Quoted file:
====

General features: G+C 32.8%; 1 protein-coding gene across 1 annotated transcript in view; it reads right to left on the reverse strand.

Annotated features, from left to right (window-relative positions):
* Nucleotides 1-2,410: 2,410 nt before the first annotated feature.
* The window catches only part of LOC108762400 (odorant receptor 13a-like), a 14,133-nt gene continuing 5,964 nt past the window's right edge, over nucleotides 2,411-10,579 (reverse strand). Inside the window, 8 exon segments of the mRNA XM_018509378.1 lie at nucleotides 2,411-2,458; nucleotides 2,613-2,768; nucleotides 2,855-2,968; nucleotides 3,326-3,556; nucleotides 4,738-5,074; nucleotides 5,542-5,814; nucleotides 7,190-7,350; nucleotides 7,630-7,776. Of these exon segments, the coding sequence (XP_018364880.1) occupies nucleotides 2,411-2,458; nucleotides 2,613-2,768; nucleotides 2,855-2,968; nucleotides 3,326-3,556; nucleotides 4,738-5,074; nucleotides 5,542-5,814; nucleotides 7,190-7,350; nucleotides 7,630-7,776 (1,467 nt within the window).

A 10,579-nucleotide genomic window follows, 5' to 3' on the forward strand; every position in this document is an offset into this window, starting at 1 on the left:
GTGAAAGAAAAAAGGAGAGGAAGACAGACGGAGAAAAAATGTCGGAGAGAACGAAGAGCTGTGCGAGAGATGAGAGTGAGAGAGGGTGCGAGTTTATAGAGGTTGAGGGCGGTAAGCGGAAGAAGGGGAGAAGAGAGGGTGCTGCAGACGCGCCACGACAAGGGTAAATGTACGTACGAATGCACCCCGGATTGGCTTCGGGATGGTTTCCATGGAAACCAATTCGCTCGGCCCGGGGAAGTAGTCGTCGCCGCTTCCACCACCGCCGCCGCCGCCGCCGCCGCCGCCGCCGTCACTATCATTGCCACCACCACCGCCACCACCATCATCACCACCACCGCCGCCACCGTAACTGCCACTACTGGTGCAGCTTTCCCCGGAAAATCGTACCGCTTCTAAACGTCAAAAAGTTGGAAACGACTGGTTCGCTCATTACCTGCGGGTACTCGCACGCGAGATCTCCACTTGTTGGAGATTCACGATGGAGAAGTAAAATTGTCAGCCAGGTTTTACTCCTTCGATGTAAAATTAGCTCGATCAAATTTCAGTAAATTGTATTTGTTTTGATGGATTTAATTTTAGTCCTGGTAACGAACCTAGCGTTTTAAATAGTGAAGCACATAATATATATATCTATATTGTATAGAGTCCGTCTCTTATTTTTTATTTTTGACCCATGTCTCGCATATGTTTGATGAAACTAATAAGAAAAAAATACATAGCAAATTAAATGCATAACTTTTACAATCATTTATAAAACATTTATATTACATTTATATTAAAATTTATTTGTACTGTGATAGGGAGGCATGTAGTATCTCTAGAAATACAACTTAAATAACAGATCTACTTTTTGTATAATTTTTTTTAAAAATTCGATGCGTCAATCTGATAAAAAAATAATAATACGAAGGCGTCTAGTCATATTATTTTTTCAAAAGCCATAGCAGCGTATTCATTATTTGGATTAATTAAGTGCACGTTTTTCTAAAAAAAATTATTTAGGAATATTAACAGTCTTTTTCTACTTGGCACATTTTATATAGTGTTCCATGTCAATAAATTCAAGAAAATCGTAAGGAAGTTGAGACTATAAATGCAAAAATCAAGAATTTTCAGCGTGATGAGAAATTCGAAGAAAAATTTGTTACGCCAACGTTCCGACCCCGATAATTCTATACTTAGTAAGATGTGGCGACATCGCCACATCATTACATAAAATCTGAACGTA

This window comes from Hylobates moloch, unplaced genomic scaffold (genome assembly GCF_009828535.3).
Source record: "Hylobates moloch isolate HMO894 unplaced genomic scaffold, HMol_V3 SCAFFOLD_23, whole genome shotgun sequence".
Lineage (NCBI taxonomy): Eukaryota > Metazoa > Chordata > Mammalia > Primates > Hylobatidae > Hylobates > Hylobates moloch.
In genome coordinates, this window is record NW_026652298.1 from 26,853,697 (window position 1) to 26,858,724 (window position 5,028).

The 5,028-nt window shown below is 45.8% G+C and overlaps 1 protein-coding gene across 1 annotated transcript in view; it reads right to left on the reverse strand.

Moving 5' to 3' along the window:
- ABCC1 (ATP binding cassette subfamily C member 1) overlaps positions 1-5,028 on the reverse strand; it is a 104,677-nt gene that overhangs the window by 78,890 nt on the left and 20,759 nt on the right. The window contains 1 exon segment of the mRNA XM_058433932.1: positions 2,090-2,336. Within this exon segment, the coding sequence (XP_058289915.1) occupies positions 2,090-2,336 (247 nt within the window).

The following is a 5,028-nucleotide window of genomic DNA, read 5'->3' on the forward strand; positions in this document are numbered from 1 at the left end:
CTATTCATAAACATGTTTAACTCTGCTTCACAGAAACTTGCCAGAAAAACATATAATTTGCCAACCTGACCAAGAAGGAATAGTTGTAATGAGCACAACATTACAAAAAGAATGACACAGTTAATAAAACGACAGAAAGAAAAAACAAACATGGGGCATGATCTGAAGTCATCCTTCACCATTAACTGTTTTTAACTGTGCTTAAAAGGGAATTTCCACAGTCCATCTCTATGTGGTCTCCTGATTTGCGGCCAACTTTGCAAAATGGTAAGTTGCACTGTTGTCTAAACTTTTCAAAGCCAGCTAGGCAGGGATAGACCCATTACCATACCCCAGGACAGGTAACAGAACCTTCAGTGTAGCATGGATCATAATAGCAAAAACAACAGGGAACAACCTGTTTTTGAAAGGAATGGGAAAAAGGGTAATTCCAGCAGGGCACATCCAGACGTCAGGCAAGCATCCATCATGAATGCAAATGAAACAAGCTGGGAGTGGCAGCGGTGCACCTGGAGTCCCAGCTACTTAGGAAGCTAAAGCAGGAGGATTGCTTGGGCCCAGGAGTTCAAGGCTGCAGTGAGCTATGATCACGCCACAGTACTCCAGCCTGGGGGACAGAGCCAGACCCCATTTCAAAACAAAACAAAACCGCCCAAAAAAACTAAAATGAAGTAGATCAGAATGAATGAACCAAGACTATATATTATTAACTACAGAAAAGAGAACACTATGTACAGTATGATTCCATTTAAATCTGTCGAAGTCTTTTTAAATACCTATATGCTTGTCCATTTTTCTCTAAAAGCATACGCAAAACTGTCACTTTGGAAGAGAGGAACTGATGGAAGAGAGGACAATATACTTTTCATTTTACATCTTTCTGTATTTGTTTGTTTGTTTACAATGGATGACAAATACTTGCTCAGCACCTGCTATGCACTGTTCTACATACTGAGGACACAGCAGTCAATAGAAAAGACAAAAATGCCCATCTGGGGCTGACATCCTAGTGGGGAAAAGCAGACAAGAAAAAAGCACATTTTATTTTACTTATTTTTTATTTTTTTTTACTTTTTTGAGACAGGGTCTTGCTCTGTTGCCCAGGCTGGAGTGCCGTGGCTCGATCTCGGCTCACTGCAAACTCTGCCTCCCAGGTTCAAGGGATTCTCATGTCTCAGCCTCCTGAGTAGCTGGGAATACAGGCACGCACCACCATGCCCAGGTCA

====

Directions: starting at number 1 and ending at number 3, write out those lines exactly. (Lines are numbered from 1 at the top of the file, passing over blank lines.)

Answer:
General features: G+C 32.8%; 1 protein-coding gene across 1 annotated transcript in view; it reads right to left on the reverse strand.

Annotated features, from left to right (window-relative positions):
* Nucleotides 1-2,410: 2,410 nt before the first annotated feature.